Australian firm HASSELL has been announced as the winner of an international design competition for 60 Martin Place, an office tower at the heart of the city's business precinct. The "environmentally sound" tower will replace an existing 1970s complex slated for demolition in early 2016, with construction anticipated to commence in early 2019.
Learn more about the project and view selected images after the break.
Maximizing its prominent corner location at the junction of two major city roads, the tower will overlook the eponymous Martin Place, and offer views of the Sydney Opera House, Royal Botanic Gardens, and Sydney Harbor. On completion, 32 stories will create over 40,000-square-meters of leasable office space for up to three anchor tenants and multiple smaller lessees.
60 Martin Place responds to its heritage surroundings and the burgeoning corporate side of Sydney with equal sensitivity. At street level, sandstone blades recede into the tower, referencing nearby colonial facades and the neighboring historic St Stephen's Uniting Church.
Above, a glass facade soars fluidly skyward, the North facade curving outwards as the building rises to give the towers its distinctive form. Using the latest in sustainable materials and building technology, the tower will achieve a 6-Star Green Star Office Rating and a minimum 5 Star NABERS Energy Rating.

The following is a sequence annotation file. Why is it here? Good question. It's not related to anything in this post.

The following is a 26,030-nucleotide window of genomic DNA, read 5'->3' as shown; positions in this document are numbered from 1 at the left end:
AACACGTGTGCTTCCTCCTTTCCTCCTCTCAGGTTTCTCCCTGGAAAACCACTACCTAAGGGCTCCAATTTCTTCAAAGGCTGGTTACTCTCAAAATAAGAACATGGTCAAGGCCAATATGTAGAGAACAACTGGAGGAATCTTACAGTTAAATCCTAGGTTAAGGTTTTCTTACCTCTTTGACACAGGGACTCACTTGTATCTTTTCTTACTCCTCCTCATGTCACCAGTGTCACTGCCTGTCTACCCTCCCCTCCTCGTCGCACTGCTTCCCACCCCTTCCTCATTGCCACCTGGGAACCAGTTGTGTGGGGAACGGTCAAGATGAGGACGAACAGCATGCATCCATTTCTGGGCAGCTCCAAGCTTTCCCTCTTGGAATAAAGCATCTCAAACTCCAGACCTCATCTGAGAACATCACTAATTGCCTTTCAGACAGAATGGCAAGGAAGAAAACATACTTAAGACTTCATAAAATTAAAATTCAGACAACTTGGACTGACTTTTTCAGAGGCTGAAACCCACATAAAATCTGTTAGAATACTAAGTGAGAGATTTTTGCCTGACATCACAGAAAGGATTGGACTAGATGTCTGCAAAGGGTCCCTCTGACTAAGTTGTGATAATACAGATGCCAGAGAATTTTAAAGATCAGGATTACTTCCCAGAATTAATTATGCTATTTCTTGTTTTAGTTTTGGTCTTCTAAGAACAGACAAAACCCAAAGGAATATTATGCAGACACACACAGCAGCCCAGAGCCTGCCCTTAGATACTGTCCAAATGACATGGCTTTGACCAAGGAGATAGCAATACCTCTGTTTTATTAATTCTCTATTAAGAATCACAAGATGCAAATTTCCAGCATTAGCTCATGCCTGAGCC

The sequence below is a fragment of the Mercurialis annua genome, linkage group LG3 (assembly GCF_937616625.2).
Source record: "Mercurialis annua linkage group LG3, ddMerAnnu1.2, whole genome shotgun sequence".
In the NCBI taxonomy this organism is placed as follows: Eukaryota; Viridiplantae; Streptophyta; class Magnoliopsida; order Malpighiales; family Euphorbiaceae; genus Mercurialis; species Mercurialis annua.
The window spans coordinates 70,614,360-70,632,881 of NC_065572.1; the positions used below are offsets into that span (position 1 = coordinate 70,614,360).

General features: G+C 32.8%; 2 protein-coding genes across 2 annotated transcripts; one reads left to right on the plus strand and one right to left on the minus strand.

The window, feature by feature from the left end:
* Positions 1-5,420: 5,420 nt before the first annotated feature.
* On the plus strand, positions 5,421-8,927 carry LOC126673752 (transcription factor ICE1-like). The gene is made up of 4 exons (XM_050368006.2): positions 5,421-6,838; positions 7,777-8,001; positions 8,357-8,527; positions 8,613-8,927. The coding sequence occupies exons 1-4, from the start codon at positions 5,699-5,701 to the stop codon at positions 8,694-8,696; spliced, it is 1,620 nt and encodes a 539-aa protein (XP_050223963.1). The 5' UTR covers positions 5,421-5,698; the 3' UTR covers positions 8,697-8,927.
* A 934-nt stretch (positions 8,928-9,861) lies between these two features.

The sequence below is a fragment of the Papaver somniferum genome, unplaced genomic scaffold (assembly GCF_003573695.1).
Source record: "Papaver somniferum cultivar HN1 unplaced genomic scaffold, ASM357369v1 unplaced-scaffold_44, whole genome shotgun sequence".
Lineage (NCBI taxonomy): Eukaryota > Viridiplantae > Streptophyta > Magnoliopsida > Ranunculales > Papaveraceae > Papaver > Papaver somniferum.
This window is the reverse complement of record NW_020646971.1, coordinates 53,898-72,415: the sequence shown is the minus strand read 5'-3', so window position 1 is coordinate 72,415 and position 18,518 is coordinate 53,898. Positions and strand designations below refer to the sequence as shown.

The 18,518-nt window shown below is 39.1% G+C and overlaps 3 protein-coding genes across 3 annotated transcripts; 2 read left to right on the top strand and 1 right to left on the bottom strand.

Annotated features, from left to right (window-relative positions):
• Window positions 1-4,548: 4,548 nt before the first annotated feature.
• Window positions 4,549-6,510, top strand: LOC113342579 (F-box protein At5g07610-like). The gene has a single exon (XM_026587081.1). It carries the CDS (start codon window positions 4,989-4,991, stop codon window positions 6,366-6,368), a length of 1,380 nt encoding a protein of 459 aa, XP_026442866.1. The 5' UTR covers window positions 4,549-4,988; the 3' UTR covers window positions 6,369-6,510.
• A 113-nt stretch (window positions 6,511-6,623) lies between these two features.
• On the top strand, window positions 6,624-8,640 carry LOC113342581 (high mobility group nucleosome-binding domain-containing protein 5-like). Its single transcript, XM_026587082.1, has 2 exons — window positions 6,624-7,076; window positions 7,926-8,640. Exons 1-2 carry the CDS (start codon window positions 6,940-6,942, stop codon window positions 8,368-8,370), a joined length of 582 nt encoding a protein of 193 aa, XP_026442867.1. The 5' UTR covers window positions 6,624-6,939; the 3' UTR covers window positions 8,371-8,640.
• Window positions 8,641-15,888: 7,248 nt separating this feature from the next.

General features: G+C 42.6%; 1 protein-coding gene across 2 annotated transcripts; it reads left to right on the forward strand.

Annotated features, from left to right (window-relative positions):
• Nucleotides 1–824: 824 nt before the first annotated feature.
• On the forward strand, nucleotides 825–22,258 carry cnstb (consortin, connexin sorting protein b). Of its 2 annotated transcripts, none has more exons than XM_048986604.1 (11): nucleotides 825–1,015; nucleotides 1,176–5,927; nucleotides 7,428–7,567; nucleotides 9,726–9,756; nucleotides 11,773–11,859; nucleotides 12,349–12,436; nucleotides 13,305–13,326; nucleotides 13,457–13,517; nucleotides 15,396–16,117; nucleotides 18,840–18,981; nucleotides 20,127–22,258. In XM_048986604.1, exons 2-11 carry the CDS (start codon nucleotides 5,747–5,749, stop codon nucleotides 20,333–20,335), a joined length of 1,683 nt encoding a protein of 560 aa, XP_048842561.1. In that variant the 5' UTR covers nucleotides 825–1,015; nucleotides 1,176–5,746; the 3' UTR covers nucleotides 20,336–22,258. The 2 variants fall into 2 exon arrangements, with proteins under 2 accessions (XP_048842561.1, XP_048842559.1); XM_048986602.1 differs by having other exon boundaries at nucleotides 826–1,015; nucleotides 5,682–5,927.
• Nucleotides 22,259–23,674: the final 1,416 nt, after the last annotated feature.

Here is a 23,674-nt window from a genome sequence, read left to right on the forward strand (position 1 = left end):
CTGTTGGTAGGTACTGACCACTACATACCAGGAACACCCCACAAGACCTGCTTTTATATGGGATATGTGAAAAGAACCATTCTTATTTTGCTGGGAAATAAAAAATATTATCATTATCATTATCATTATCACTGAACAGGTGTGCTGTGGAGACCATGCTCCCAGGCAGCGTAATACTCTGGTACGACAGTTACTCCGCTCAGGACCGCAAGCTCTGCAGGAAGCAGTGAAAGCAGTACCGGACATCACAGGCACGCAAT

The ground and lower levels of the tower are oriented towards increasing connectivity between Martin Place and adjacent Macquarie Street, and allow public access to indoor and outdoor cafes. This focus on civic life is reflected in the upper levels of the development, where rooftop bars, restaurants, and an event space are to be nestled alongside office spaces.
"The design will deliver a balance of social, cultural an economic value to Sydney and its people," said Tony Grist, Head of Design in Architecture at HASSELL, and design team leader of the 60 Martin Place Project.
The announcement comes following an international design competition involving HASSELL and five other teams, in which firms were tasked with meeting architectural demands alongside conforming to commercial and urban design parameters.